Ed note: Etta’s Lunchbox Cafe & Museum owner Timothy Seewar passed away in late 2010. It’s unclear whether or not Etta’s will remain open.
Do you remember what lunchbox you used to carry to school?
I sported a metal Charlie’s Angels box featuring Kate Jackson, Jacklyn Smith and Cheryl Ladd (apparently Farrah didn’t stick around long enough to be thus immortalized). I used it to carry my typical lunch: a peanut butter or jelly sandwich (back then I was persnickety and wouldn’t eat the two flavors together), a cookie, carrot stick and an apple. I’m ashamed to admit that the healthy stuff usually ended up in the garbage.
These memories came flooding back at Etta’s Lunchbox Cafe & Museum. Located on route 56 just outside the Hocking Hills, (which hosted me for the trip), Etta’s is one of those marvelous roadside attractions that you’d kick yourself for missing, if you are ever in the area. It’s pure kitsch, in the best – and sweetest – meaning of the word.
With over 800 lunchboxes with themes ranging from Davy Crockett to Star Wars to the Powderpuff Girls, the Lunchbox Museum is the brainchild of LaDora Ousley, a native of the rural Hocking Hills area. An avid thrifter, she originally bought the lunchboxes to house her cassette tape collection (remember those?)
Those lunchboxes became kitchen decorations, then kept spreading. Now the cook and general store owner often receives lunchboxes in the mail from customers who want to contribute their own memories to the collection.
Viewing the collection is like witnessing the last 50 years of pop culture, in overdrive. LaDora has a whole wall of Barbie lunchboxes, and large groupings of Disney and Peanuts-themed boxes. You really can tell people’s ages by the box they carried: a writer younger than me carried He-Man, while a woman older than me stuck with a simple – and at the time, bestselling- tartan plaid.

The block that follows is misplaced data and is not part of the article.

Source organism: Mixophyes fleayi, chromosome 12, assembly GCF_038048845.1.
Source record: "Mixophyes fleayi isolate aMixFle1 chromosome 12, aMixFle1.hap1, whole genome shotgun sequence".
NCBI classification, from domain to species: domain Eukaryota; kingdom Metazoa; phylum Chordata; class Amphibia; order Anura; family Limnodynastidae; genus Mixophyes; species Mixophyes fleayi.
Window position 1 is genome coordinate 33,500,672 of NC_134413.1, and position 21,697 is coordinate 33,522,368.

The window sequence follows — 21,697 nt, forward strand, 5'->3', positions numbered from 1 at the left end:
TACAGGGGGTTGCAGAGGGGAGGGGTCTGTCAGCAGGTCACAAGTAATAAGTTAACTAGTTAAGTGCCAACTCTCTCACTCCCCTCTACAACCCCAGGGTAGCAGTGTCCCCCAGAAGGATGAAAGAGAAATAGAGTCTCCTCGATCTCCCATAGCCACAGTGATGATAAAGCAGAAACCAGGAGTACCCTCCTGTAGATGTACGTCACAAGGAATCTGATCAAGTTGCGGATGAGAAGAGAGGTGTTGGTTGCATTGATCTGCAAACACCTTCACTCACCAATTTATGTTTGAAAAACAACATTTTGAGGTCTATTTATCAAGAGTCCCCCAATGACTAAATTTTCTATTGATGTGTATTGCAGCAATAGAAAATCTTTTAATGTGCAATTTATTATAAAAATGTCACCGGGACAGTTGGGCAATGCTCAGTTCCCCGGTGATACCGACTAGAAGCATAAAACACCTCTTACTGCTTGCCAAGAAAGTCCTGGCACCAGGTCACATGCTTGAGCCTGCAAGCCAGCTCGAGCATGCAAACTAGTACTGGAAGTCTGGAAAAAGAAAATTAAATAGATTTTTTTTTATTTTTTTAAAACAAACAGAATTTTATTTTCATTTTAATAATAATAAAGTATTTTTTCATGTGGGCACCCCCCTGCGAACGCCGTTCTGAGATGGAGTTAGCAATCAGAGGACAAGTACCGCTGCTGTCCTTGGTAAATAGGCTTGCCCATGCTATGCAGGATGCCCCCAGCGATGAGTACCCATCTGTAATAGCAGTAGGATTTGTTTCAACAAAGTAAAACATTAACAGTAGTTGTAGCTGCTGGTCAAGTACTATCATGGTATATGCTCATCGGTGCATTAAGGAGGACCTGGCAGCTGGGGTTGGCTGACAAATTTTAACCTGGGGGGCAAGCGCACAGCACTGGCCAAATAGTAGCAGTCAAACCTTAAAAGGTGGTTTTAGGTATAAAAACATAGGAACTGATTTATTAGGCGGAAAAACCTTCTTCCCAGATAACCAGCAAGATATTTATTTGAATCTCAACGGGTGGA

And while I don’t know anyone who carried a Bugaloo box, the theme song leaped into my head as soon as I saw it.
Metal lunchboxes disappeared in 1985 after it was ruled they could be used as a weapon, so the industry switched to plastic. The plastic boxes are also more compartmentalized than the open metal boxes that I grew up with, which surprised me. Did more rigid lunchboxes portend the rise of helicopter parents?
And what ever happened to those cool Fisher-Price toys? (I must have owned a dozen of those, including the airport, a circus train and a castle).
It’s worth sticking around Etta’s to try LaDora’s food. Our meal started with a shared pizza that was as delicious as it was filling. I split a turkey melt, while others in our group braved the menu’s Spam sandwich. The meal finished up with a piece of coconut cream pie.
As we ate, general manager Tim Seewer introduced us that area’s Appalachian ties by picking out tunes on his banjo.
Tim and LaDora have quite the menagerie on the property outside with llamas in the back, kittens in the front and chickens walking freely outside.
The lunchbox museum is free; sandwiches and pizzas are almost all under $10 (larger pizzas can get up to $20). While Etta’s doesn’t have a website, they do have a fan page on Facebook. The phone # is 740-380-0736 and the address is 35960 St., Route 56 in New Plymouth, OH. If you love pop culture or just want a few minutes to wallow in your childhood, go.
Now that I’ve revealed my secret lunchbox shame, it’s your turn – what did you used to carry?